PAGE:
And so a parental alienation claim serves to obfuscate evidence of any intra-familial abuse that has occurred. Its purpose is to place blame on one parent and absolve the other. There is no resolution to the conflict, short of utilizing brainwashing to re-frame the parental alienation as the actual abuse and to marginalize the child's feelings. Anyone who recognizes a dysfunctional family knows that the only party that deserves absolution is the child, although child and parents play the role in the dysfunction. And still, this is no mental disorder.

If psychology thinks that they are moving closer to science with nonsense like this, it is our responsibility to let them know that they are wrong. The teachings of pseudoscientific parental alienation syndrome from persons like Dr. Amy J. Baker have infiltrated our family courts, child protective systems, and educational systems. Would you trust any system which based its theories from the work of someone who defended child sexual abusers? This type of science is scary.


See Also: Parental Alienation and Loving Relationships: Questions We Must Ask

Hell Must Have Frozen Over

Monday

Amy Baker and Parental Alienation Syndrome: Is This What Scientific Research Looks Like?

(emphasis mine)

In 2005, Amy Baker conducted a study of adults who self-identified as having been alienated from one of their parents during childhood. Thirty-eight adults (14 males and 24 females) were recruited by word of mouth and from over one hundred advertisements placed on the internet message boards for people who had been victims of parental alienation syndrome.

Through one hour semi-structured telephone interviews, Baker learned about the participants’ perceived relationship with their estranged parent. Interviews were transcribed verbatim and analyzed using a content analysis program coding for “impact of the alienation on the participant” (Baker, 2005:292). All but seven of the alleged alienators were mothers. The findings showed that the alienation perceived by the participants negatively affected several areas of their adult lives and relationships. The participants reported high rates of low self-esteem/self-hatred, believing themselves unlovable because of the alienation from one parent, which they interpreted as rejection (2005:294). This self-hatred accounted for the guilt they felt because of the role they played in the alienation (2005:294). Over 70 percent revealed episodes of depression that they attributed to the separation from their alienated parent, and the lack of opportunity to mourn this loss while children (2005:296). Thirty-three percent of the participants had drug or alcohol addictions that they associated with their childhood circumstances. Some of these participants confessed to having a conflicted relationship with their alienating parent during their teen years because of their mental manipulation; they had turned to drugs and alcohol as an escape (2005:297-298). Sixteen people talked of their difficulties trusting others as well as themselves and of falling into the same divorcing and/or alienating pattern as their parents (2005:294). Sixty-six percent of the participants were divorced and of the twenty-eight who were parents, half were alienated from their own children (2005:300). All the participants believed they had been victims of parental alienation syndrome.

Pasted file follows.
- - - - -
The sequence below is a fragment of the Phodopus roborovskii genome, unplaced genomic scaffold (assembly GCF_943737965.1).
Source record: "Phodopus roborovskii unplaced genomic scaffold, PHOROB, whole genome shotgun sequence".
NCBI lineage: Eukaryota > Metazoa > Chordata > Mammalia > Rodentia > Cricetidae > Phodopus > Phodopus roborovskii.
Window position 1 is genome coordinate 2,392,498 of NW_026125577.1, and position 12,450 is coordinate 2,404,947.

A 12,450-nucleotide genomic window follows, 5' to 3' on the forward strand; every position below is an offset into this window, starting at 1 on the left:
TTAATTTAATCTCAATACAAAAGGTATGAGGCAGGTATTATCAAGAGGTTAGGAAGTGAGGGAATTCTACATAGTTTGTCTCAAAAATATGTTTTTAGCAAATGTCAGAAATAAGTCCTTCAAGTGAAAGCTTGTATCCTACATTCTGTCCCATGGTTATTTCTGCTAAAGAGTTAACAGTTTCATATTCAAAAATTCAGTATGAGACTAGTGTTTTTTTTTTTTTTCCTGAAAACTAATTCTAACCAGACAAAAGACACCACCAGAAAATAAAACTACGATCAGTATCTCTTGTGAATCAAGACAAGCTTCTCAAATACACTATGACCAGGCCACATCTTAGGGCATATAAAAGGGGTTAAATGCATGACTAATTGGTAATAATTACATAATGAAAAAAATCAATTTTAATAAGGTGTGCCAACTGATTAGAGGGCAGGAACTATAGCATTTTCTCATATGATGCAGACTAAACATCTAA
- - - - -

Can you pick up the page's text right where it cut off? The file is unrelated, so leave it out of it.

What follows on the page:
Baker qualifies her study by stating it represents only a fraction of the data collected and that many of the 38 subjects reported having positive life experiences not included in her results. She only reported negative outcomes, presenting the subjects as unhappy, maladjusted individuals, and did not address possible confounding variables that could account for her results such as poverty and lack of opportunities. Instead, she presents the results as a package combining all the participants’ responses together under different headings such as “low self-esteem”, depression, and drug/alcohol problems, referring to the number of participants in the various categories as “some” or “many”. Baker based her study on the premise that parental alienation syndrome was a conclusive element in her subjects’ lives and drew on Gardner’s theory to analyze their retrospective stories. She does not volunteer the list of questions asked during the interviews and little information is provided regarding the content analysis of the transcripts. She does not offer any scale of reference to help the reader judge the extent of the impact on the subjects. The reader is expected to accept the author’s conclusions as “true”.

--SOCIAL CONSTRUCTION OF PARENTAL ALIENATION SYNDROME By F. Bessette
______